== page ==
Response times on the order of those just described are desirable as, if they are achieved, monitoring devices of the character disclosed and claimed herein will function reliably to distinguish between tracheal and esophageal intubation even if the intubated patient is hyperventilating and the level of carbon dioxide in the patient's exhalations is thereby lowered.
Monitoring devices employing the principles of the invention are also safe because they are designed to provide secure connections between the device and the components to which it is attached--typically, as indicated above, an adapter at the exposed end of the airway tube and one end of the ventilator hose tube. There is consequently little chance that the airway tube will come loose and be lodged in the patient's trachea or interfere with the ventilation of the patient or the administration of anesthetics or other gases, etc. or that the ventilator hose will be detached and pose similar problems.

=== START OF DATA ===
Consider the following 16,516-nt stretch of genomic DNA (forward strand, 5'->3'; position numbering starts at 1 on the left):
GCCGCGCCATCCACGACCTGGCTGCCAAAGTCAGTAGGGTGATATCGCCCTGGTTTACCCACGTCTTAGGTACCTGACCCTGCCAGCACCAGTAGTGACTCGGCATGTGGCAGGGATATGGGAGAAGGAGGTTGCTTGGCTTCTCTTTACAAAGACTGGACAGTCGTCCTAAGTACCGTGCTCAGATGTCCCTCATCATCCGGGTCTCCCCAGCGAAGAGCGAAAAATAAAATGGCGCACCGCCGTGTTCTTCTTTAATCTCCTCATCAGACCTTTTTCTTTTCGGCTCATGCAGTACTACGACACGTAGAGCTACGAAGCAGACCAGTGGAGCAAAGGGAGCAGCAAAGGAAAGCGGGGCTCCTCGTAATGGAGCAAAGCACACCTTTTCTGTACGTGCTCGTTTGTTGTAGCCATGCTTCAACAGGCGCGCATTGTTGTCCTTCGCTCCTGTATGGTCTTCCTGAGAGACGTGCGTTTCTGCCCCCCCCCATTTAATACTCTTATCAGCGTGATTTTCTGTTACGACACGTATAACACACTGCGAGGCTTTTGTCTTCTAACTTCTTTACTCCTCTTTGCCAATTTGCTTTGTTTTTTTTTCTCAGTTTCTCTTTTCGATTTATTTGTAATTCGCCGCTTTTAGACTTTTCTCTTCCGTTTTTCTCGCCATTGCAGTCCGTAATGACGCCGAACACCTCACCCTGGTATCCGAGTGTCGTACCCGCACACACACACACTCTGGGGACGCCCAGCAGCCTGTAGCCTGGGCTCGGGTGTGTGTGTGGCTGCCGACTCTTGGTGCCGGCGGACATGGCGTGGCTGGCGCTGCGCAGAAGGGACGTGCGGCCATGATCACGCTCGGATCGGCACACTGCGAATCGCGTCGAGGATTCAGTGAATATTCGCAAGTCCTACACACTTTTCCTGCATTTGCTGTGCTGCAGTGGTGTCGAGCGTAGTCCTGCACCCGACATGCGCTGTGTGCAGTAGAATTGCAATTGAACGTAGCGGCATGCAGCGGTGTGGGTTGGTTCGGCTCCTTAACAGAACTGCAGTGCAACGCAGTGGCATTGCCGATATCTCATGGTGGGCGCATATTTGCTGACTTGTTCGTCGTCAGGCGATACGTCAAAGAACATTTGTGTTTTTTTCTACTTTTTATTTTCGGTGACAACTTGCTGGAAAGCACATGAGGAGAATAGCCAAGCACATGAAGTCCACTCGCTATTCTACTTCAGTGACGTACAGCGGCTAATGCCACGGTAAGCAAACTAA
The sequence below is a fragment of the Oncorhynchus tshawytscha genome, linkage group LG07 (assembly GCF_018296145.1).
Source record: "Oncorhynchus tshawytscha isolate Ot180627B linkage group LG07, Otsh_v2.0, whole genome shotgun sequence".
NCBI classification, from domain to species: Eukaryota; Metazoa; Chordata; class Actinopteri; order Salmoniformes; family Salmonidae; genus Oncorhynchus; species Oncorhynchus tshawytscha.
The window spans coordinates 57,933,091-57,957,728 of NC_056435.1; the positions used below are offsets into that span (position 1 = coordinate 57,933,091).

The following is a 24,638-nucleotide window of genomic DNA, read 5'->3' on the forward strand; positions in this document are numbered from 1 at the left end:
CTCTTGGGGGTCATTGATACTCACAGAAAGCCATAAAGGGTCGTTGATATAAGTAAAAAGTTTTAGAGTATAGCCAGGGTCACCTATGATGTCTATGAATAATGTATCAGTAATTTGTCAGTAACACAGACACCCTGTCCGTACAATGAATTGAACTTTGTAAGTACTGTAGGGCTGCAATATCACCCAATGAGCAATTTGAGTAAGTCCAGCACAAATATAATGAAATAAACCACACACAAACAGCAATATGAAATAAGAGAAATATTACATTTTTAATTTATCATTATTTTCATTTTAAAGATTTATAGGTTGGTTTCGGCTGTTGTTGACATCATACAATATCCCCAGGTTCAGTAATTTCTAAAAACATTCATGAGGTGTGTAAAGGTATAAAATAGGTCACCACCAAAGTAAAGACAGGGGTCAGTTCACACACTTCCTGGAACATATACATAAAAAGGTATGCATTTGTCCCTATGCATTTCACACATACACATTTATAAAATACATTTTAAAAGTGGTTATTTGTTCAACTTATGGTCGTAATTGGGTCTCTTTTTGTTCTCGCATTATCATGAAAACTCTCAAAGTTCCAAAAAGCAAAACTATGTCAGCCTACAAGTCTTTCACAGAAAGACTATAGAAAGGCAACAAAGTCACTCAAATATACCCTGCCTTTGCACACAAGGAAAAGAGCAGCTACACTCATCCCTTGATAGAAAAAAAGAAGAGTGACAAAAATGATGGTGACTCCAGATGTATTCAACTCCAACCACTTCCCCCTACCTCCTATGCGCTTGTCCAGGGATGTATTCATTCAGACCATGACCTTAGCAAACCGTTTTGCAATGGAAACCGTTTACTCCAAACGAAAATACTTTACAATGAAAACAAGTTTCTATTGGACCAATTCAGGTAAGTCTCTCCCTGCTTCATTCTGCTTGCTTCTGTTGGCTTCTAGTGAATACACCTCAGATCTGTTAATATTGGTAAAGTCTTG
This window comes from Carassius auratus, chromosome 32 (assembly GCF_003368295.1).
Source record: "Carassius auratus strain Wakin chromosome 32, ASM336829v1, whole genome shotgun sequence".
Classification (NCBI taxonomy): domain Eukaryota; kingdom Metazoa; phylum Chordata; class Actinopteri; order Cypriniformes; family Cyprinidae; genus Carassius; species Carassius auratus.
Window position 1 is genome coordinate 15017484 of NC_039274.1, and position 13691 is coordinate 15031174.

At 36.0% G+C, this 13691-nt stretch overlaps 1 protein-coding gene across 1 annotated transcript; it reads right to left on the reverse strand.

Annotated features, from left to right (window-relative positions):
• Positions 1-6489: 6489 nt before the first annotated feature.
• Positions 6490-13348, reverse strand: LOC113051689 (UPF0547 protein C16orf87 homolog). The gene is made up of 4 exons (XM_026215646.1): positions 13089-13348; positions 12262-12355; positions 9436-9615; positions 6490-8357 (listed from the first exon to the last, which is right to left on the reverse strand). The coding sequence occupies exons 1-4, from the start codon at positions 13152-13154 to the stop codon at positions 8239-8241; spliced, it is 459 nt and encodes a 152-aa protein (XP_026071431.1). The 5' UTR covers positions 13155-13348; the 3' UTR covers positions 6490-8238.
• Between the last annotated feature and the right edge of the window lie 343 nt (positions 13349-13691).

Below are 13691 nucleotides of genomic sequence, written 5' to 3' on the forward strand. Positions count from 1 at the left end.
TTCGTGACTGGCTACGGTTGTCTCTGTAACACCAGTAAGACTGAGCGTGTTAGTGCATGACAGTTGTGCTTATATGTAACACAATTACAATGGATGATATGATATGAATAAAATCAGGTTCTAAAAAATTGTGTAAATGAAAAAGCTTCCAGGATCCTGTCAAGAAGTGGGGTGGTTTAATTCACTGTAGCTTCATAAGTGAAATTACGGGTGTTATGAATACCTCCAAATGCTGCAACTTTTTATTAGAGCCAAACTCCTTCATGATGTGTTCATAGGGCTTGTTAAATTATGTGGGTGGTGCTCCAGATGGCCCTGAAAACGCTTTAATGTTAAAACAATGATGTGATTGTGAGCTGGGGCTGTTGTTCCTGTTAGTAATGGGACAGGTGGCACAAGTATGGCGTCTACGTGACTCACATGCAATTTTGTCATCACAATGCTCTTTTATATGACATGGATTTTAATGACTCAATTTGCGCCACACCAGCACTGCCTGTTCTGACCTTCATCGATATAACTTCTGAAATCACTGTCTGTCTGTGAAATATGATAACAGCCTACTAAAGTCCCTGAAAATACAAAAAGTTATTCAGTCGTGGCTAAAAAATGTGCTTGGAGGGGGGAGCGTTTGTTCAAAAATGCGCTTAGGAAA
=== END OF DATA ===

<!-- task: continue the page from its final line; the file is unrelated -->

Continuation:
By virtue of the materials from which they are fabricated and the fact that the indicators and associated substances employed in the practice of the present invention can be provided in stable form and isolated from the ambient surroundings, monitoring devices employing the principles of the invention have a long shelf life.
The design of the novel monitoring devices disclosed herein is such that they are clean at the end of the manufacturing process, and their design also minimizes the possibility of foreign matter being introduced into the device from the ambient surroundings and subsequently entering a patient's lungs.